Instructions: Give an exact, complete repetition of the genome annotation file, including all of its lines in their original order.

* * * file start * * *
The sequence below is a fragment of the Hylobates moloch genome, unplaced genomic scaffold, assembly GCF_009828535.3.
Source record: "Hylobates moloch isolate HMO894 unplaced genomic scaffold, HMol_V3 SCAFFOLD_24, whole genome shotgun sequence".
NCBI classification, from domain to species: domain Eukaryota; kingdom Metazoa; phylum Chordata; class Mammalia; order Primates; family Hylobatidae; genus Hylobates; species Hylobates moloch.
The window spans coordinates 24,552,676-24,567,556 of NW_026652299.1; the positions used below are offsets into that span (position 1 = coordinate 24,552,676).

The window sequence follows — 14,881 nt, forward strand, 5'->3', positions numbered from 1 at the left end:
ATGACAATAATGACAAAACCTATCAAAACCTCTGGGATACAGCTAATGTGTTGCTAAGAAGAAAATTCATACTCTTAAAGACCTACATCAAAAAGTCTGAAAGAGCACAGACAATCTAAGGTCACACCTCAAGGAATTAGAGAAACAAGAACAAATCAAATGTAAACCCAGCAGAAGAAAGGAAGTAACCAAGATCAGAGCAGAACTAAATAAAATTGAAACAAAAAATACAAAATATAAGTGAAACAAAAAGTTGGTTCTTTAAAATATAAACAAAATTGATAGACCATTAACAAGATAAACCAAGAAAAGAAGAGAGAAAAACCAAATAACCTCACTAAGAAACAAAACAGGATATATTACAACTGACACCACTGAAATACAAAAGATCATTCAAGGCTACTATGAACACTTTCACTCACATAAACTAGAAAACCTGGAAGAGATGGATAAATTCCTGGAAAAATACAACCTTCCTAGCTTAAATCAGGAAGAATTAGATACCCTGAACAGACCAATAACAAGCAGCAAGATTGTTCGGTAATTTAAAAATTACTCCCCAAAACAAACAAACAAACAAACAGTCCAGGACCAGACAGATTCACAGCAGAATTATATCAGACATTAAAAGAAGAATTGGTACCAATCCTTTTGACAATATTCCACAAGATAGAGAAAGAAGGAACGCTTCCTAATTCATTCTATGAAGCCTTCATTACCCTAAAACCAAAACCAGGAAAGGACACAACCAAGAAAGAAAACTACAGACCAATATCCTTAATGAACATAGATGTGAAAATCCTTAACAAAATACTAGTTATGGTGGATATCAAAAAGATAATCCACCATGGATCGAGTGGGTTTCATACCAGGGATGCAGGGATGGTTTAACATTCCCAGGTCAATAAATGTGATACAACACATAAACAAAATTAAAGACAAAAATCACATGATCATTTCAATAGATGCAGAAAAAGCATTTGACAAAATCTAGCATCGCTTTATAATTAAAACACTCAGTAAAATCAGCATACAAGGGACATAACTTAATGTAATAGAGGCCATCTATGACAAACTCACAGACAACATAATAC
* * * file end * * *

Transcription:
The sequence below is a fragment of the Hylobates moloch genome, unplaced genomic scaffold, assembly GCF_009828535.3.
Source record: "Hylobates moloch isolate HMO894 unplaced genomic scaffold, HMol_V3 SCAFFOLD_24, whole genome shotgun sequence".
NCBI classification, from domain to species: domain Eukaryota; kingdom Metazoa; phylum Chordata; class Mammalia; order Primates; family Hylobatidae; genus Hylobates; species Hylobates moloch.
The window spans coordinates 24,552,676-24,567,556 of NW_026652299.1; the positions used below are offsets into that span (position 1 = coordinate 24,552,676).

The window sequence follows — 14,881 nt, forward strand, 5'->3', positions numbered from 1 at the left end:
ATGACAATAATGACAAAACCTATCAAAACCTCTGGGATACAGCTAATGTGTTGCTAAGAAGAAAATTCATACTCTTAAAGACCTACATCAAAAAGTCTGAAAGAGCACAGACAATCTAAGGTCACACCTCAAGGAATTAGAGAAACAAGAACAAATCAAATGTAAACCCAGCAGAAGAAAGGAAGTAACCAAGATCAGAGCAGAACTAAATAAAATTGAAACAAAAAATACAAAATATAAGTGAAACAAAAAGTTGGTTCTTTAAAATATAAACAAAATTGATAGACCATTAACAAGATAAACCAAGAAAAGAAGAGAGAAAAACCAAATAACCTCACTAAGAAACAAAACAGGATATATTACAACTGACACCACTGAAATACAAAAGATCATTCAAGGCTACTATGAACACTTTCACTCACATAAACTAGAAAACCTGGAAGAGATGGATAAATTCCTGGAAAAATACAACCTTCCTAGCTTAAATCAGGAAGAATTAGATACCCTGAACAGACCAATAACAAGCAGCAAGATTGTTCGGTAATTTAAAAATTACTCCCCAAAACAAACAAACAAACAAACAGTCCAGGACCAGACAGATTCACAGCAGAATTATATCAGACATTAAAAGAAGAATTGGTACCAATCCTTTTGACAATATTCCACAAGATAGAGAAAGAAGGAACGCTTCCTAATTCATTCTATGAAGCCTTCATTACCCTAAAACCAAAACCAGGAAAGGACACAACCAAGAAAGAAAACTACAGACCAATATCCTTAATGAACATAGATGTGAAAATCCTTAACAAAATACTAGTTATGGTGGATATCAAAAAGATAATCCACCATGGATCGAGTGGGTTTCATACCAGGGATGCAGGGATGGTTTAACATTCCCAGGTCAATAAATGTGATACAACACATAAACAAAATTAAAGACAAAAATCACATGATCATTTCAATAGATGCAGAAAAAGCATTTGACAAAATCTAGCATCGCTTTATAATTAAAACACTCAGTAAAATCAGCATACAAGGGACATAACTTAATGTAATAGAGGCCATCTATGACAAACTCACAGACAACATAATAC